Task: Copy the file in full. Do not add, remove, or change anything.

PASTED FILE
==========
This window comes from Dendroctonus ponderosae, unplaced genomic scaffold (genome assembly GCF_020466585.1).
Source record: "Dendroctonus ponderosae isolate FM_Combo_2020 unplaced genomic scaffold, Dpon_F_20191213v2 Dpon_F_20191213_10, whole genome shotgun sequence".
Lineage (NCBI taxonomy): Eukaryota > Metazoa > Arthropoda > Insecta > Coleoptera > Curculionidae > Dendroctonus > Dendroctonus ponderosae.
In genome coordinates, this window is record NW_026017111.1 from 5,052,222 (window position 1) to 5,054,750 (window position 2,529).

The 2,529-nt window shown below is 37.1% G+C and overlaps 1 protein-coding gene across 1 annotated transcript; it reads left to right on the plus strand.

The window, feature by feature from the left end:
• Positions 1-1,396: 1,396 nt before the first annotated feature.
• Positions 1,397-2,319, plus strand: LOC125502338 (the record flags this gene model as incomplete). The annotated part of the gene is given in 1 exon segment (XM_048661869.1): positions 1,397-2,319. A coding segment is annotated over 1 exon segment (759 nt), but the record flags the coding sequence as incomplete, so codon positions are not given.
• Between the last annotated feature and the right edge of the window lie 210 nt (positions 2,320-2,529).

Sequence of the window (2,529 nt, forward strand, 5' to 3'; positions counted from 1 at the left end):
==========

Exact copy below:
This window comes from Dendroctonus ponderosae, unplaced genomic scaffold (genome assembly GCF_020466585.1).
Source record: "Dendroctonus ponderosae isolate FM_Combo_2020 unplaced genomic scaffold, Dpon_F_20191213v2 Dpon_F_20191213_10, whole genome shotgun sequence".
Lineage (NCBI taxonomy): Eukaryota > Metazoa > Arthropoda > Insecta > Coleoptera > Curculionidae > Dendroctonus > Dendroctonus ponderosae.
In genome coordinates, this window is record NW_026017111.1 from 5,052,222 (window position 1) to 5,054,750 (window position 2,529).

The 2,529-nt window shown below is 37.1% G+C and overlaps 1 protein-coding gene across 1 annotated transcript; it reads left to right on the plus strand.

The window, feature by feature from the left end:
• Positions 1-1,396: 1,396 nt before the first annotated feature.
• Positions 1,397-2,319, plus strand: LOC125502338 (the record flags this gene model as incomplete). The annotated part of the gene is given in 1 exon segment (XM_048661869.1): positions 1,397-2,319. A coding segment is annotated over 1 exon segment (759 nt), but the record flags the coding sequence as incomplete, so codon positions are not given.
• Between the last annotated feature and the right edge of the window lie 210 nt (positions 2,320-2,529).

Sequence of the window (2,529 nt, forward strand, 5' to 3'; positions counted from 1 at the left end):